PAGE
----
The mortgage guarantee scheme has been rolled out by the government to support both first time and existing home buyers to secure properties with smaller deposits. With this scheme, you could purchase a property with just a 5% deposit. It’s available across the UK on properties with a purchase price of £600,000 or less, where a borrower has a deposit of 5%.
Shared ownership schemes refer to properties that people can partially own, and pay rent on the rest. They are a much more affordable option for those who want to own their own home but can’t cover all of the costs associated with home ownership. The share that you can buy in a shared ownership property can vary anywhere between 10% and 75%, providing that you are eligible for the scheme.
There’s never been a better time for those looking to go down the shared ownership route, as the government has set aside £4.7 billion of funding to increase the supply of shared ownership properties. This has made it a more realistic option for many.
Stamp duty holidays
Although the government’s temporary stamp duty relief holiday during the coronavirus pandemic has ended, we’re now in a transitional phase where you still can benefit from reduced rates of stamp duty land tax. If you can complete by 30th September 2021, you will only have to pay stamp duty on values above £250,000, as opposed to £500,000 during the pandemic and £125,000 after 30th September 2021.
Housing targets from the UK Government
Regardless of the effects of the coronavirus pandemic, there are still more people who need housing than there are houses available. Owning a home will not be possible without a push from the government in building homes for its population.
As we mentioned earlier, the government pledged to deliver 300,000 new homes each year until 2024, which was inevitably hindered by the COVID-19 pandemic. However, since the easing of restrictions, the construction industry has been able to resume starting new projects. As a result, we’re seeing encouraging growth in the amount of newly built homes.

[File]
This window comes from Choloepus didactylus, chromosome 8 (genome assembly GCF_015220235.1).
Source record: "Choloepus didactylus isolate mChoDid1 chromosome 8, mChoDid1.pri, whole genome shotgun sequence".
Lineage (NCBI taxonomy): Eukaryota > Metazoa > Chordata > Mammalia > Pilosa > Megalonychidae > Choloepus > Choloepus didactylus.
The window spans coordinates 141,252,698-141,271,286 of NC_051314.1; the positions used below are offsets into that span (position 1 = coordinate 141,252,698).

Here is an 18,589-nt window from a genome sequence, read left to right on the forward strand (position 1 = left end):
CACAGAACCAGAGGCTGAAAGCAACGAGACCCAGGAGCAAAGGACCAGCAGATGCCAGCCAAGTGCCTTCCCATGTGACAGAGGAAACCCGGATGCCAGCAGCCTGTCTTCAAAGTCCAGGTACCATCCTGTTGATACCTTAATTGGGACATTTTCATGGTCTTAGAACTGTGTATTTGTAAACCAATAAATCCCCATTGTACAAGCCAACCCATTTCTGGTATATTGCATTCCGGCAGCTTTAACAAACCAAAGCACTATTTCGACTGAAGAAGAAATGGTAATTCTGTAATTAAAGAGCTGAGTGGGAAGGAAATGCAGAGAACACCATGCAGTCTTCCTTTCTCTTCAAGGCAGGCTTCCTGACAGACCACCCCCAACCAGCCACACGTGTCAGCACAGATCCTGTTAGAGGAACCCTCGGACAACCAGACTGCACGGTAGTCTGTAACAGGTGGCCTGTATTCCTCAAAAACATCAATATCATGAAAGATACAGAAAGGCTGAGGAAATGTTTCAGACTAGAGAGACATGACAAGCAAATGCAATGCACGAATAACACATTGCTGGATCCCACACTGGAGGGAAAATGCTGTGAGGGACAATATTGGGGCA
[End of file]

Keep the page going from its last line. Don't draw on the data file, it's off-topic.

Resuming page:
According to government figures, in the first three months of 2021, nearly 50,000 homes were completed. This was not only an impressive feat in the context of last year, but it was also the highest figure in 20 years.
Will it be enough for incoming demand?
Whilst construction of new homes is at a 20-year high, there is still the issue of rising demand for home ownership. This has been fuelled by recent schemes to help people own their own home, including the introduction of the 95% mortgage guarantee scheme earlier this year, which will mean more demand from first-time buyers, potentially without enough supply.
The question remains whether the housing targets will be enough to provide housing for the people looking to get onto the property ladder or move houses.
Reflecting on home ownership in 2021 and beyond
Buying your own home is becoming more of a reality for many people. For those looking to buy a property, whether you’re a first time buyer or not, there are several schemes available to support home buyers in purchasing their own property.
Government support and bonuses on savings can make the difference when hitting a savings target for deposits. There is, however, more competition with the lack of supply for the amount of demand that there is for properties in the UK. Because of this, we’ve seen increases in the prices of homes, which home buyers will have no choice but to adapt to.
Of course, there is always scope for change, and as we’ve seen with the housing market’s fluctuations in response to the COVID-19 pandemic, we expect to see more shifts as we move into a post-pandemic market.